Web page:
|Packaging||BPA-free resealable glass jar|
|Main ingredients||Organic prunes|
|Free from||GMO ingredients, artificial flavors, colors, or preservatives|
|Amount||4.2 oz. each|
|Packaging||BPA-free resealable pouch|
|Main ingredients||Organic apple puree concentrate, organic whole grain oat flour, organic peach puree concentrate|
|Free from||GMO ingredients, food starch, artificial flavors or colors|
|Amount||3.5 oz. each|
|Packaging||BPA-free re-sealable pouch with recyclable cap|
|Main ingredients||Organic mango puree, organic lemon juice concentrate|
|Free from||Sugar, salt, GMO ingredients|
|Amount||6 pouches per box, 4.2 oz. each|
|Main ingredients||Organic apple, organic pumpkin puree, organic cranberries|
|Free from||Salt, sugar, GMO ingredients, artificial flavors, colors and preservatives|
|Amount||1.7 oz. (24 wafers) each|
|Packaging||Individually wrapped baby snack|
|Main ingredients||Organic jasmine rice flour, organic baba powder, organic sweet potato powder|
|Free from||Artificial flavors, gluten|
|Stage||N/A (crawling babies)|
Grass Fed Beef with Organic Kale and Sweet Potato
Organic Rice Single Grain Cereal
Organic Apple Peach Oatmeal
Pumpkin Cranberry Apple
Freeze-Dried Organic Yogurt Drops That Melt in Your Baby's Mouth
Add Some Meat or Fish to Your Baby's Diet
2 Servings to Meet 90% of Your Baby's Daily Iron Needs
Prune Puree to Help with Constipation
Filling Purees Available in Many Food Combinations
Unsweetened and Unsalted Purees with Few Ingredients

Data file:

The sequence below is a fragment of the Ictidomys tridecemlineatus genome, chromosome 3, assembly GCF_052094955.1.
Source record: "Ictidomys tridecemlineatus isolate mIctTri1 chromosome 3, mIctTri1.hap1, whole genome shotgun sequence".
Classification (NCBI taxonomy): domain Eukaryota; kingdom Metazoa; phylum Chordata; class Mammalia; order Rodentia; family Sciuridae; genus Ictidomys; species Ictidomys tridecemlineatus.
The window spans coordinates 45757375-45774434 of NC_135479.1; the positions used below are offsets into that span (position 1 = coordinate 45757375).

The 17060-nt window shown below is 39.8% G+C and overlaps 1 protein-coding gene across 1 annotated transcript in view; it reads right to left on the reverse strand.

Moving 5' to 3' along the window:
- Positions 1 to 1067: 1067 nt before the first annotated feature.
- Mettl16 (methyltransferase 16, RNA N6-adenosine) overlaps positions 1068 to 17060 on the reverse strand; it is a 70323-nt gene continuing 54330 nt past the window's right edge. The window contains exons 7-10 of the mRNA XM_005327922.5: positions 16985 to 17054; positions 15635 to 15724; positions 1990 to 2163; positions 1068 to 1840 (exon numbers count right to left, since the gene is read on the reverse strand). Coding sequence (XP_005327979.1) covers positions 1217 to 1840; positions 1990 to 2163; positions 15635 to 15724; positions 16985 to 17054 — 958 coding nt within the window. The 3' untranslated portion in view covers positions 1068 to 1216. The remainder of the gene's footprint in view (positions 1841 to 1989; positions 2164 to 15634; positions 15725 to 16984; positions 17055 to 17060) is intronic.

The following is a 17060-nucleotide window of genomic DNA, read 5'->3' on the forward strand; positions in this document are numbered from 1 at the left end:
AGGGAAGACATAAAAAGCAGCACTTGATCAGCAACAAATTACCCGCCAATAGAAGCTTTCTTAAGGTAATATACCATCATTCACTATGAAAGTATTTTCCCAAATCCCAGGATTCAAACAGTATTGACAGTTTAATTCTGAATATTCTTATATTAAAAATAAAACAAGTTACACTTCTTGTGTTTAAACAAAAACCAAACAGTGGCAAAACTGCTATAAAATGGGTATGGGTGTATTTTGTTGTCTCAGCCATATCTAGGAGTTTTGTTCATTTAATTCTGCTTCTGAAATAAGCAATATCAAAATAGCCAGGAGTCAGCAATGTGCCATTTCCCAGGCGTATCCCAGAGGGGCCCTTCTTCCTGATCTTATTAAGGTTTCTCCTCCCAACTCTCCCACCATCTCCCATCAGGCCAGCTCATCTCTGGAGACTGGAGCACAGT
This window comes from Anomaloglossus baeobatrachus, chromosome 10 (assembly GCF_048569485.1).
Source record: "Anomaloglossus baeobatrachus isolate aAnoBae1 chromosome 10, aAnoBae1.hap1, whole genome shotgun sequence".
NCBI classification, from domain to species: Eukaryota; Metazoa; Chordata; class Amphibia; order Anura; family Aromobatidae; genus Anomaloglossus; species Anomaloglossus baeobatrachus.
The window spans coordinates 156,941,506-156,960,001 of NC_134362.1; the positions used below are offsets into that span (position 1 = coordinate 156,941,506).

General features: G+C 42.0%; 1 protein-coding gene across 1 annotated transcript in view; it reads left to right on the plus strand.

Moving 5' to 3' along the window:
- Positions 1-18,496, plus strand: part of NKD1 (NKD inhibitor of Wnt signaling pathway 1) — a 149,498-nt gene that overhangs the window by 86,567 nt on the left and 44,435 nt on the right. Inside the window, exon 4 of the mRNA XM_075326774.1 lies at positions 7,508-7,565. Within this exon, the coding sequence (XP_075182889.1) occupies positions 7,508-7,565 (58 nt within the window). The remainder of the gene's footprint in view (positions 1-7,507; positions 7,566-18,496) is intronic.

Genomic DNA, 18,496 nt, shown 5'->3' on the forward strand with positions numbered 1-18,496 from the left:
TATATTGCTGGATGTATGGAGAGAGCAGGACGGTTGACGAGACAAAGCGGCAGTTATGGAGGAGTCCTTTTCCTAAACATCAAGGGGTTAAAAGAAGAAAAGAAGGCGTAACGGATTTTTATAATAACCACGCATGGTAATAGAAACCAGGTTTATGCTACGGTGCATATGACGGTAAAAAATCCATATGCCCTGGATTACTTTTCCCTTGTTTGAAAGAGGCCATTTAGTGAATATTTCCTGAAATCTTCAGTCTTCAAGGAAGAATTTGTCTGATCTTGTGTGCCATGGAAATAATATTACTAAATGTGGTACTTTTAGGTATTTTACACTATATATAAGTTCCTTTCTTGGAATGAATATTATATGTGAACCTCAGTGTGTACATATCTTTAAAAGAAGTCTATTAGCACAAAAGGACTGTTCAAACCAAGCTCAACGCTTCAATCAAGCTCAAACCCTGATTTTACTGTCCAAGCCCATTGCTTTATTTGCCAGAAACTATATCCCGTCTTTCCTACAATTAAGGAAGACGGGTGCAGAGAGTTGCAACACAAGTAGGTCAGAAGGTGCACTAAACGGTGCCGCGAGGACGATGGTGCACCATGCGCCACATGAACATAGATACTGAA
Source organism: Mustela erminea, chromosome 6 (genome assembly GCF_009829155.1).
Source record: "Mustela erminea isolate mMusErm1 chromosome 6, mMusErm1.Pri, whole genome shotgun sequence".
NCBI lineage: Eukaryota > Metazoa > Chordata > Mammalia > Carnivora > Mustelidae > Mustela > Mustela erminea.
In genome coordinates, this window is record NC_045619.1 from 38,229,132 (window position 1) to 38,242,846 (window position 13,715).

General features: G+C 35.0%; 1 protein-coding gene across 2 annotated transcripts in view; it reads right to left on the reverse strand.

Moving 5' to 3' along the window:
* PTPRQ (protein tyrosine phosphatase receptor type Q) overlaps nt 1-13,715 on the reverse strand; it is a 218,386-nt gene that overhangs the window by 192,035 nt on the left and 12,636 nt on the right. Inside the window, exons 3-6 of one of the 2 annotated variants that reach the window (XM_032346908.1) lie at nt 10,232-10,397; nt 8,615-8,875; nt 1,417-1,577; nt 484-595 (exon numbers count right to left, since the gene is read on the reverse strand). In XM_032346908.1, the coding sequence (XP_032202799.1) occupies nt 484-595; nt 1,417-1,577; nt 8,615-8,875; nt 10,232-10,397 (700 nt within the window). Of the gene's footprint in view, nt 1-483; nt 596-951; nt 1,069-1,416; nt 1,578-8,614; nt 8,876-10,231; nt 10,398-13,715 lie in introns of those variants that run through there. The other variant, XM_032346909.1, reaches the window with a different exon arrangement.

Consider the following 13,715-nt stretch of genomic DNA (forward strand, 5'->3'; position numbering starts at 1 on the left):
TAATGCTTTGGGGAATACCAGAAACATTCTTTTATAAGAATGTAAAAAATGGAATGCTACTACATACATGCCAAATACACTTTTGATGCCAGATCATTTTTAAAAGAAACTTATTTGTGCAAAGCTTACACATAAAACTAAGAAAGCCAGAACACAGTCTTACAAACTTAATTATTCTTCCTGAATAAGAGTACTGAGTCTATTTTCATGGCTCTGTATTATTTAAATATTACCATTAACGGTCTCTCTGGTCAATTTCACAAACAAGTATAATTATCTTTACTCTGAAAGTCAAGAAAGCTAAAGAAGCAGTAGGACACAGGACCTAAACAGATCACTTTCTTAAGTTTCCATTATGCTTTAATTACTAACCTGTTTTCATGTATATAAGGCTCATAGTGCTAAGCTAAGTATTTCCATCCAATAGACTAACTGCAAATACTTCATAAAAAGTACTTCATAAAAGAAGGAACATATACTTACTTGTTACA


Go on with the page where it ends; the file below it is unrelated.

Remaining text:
Vegan Food Pouches Packed with Fiber and Vitamins
Easily-Dissolving Teething Wafers in Three Flavors
|Amount||1 oz. each||3.5 oz. each||8 oz. each||2.5 oz.||4.2 oz. each||3.5 oz. each||6 pouches per box, 4.2 oz. each||1.7 oz. (24 wafers) each|
|Packaging||Pouch||Pouch||Plastic container||BPA-free resealable glass jar||BPA-free resealable pouch||BPA-free re-sealable pouch with recyclable cap||Pouch||Individually wrapped baby snack|
|Main ingredients||Yogurt cultures and organic fruits||100% grass-fed beef, organic kale and sweet potato||Organic rice flour, organic soy lecithin||Organic prunes||Organic apple puree concentrate, organic whole grain oat flour, organic peach puree concentrate||Organic mango puree, organic lemon juice concentrate||Organic apple, organic pumpkin puree, organic cranberries||Organic jasmine rice flour, organic baba powder, organic sweet potato powder|
|Free from||Gluten, GMO ingredients||Preservatives or sugars||Artificial colors or flavors||GMO ingredients, artificial flavors, colors, or preservatives||GMO ingredients, food starch, artificial flavors or colors||Sugar, salt, GMO ingredients||Salt, sugar, GMO ingredients, artificial flavors, colors and preservatives||Artificial flavors, gluten|
|Stage||N/A (crawling babies)||6 months+||1||1||2||1||3||N/A (crawling babies)|
Before choosing a baby food for your baby, you need to know what types of food to feed at what stage of development. You should also take into consideration factors such as the nutritional value and the packaging of the foods.